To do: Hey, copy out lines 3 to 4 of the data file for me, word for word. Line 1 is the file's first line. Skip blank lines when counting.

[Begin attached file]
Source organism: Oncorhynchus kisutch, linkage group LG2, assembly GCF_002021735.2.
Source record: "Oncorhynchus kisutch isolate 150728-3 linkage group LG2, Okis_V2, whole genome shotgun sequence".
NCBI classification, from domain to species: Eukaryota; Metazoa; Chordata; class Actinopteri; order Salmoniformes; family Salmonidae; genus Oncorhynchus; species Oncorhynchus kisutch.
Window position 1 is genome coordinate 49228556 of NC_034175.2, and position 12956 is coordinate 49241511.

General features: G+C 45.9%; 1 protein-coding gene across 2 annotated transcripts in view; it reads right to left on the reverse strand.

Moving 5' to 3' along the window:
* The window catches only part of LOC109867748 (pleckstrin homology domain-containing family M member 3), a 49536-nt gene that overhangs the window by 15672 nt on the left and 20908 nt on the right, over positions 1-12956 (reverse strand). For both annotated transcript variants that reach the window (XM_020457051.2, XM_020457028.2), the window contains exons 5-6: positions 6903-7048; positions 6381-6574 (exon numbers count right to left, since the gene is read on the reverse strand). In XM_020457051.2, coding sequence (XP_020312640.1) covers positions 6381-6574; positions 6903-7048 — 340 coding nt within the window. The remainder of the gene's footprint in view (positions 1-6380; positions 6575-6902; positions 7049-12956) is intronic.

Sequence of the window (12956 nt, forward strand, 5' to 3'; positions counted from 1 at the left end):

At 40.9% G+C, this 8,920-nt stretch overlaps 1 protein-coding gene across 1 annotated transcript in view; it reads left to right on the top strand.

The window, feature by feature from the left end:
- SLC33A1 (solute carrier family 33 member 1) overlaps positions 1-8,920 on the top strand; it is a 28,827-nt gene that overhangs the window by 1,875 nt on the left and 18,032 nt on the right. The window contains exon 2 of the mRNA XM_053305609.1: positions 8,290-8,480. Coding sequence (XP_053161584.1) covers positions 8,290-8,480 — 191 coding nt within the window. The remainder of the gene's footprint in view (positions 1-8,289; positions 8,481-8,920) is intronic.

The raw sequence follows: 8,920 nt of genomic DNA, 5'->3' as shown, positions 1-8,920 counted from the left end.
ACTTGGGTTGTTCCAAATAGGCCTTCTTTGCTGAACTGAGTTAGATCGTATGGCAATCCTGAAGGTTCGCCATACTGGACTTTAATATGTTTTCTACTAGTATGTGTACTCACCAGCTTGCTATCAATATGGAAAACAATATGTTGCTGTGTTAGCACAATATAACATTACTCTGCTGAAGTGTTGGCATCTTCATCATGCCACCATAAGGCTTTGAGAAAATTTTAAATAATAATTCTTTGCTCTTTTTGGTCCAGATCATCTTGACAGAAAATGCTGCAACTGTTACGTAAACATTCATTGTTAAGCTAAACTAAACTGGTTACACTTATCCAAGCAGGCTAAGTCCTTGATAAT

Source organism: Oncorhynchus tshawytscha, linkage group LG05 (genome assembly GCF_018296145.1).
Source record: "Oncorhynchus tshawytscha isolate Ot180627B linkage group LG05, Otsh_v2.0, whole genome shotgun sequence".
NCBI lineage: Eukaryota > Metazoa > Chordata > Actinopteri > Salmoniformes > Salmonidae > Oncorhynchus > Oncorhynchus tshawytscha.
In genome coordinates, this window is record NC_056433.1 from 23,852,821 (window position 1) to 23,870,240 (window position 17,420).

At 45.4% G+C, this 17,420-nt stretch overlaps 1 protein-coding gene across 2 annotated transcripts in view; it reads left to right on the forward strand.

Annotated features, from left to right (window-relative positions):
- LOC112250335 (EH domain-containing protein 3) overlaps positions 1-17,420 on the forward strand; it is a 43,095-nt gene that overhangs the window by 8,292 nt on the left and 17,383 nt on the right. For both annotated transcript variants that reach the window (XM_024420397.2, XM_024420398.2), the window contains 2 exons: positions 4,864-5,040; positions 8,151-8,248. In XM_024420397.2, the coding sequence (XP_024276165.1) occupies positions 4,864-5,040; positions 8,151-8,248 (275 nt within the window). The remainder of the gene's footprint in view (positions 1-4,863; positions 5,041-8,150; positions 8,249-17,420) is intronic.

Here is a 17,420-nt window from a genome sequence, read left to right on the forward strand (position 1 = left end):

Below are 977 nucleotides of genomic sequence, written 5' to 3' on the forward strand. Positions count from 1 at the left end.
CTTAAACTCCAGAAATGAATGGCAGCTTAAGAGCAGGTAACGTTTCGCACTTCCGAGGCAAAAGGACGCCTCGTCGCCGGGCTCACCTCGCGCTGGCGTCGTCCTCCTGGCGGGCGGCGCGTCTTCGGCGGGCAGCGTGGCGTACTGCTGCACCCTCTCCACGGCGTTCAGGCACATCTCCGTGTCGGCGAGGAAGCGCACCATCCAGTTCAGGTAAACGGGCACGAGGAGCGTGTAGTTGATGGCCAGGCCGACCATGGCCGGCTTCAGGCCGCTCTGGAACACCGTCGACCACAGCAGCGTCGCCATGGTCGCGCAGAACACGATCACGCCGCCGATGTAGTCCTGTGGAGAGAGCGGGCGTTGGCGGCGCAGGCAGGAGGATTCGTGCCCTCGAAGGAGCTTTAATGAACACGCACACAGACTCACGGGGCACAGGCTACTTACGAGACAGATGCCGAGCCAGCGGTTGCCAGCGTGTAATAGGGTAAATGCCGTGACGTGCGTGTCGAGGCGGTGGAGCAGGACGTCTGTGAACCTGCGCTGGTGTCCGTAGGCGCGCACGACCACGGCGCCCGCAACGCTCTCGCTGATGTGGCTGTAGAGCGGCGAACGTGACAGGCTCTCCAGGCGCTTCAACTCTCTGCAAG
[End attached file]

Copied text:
NCBI classification, from domain to species: Eukaryota; Metazoa; Chordata; class Actinopteri; order Salmoniformes; family Salmonidae; genus Oncorhynchus; species Oncorhynchus kisutch.
Window position 1 is genome coordinate 49228556 of NC_034175.2, and position 12956 is coordinate 49241511.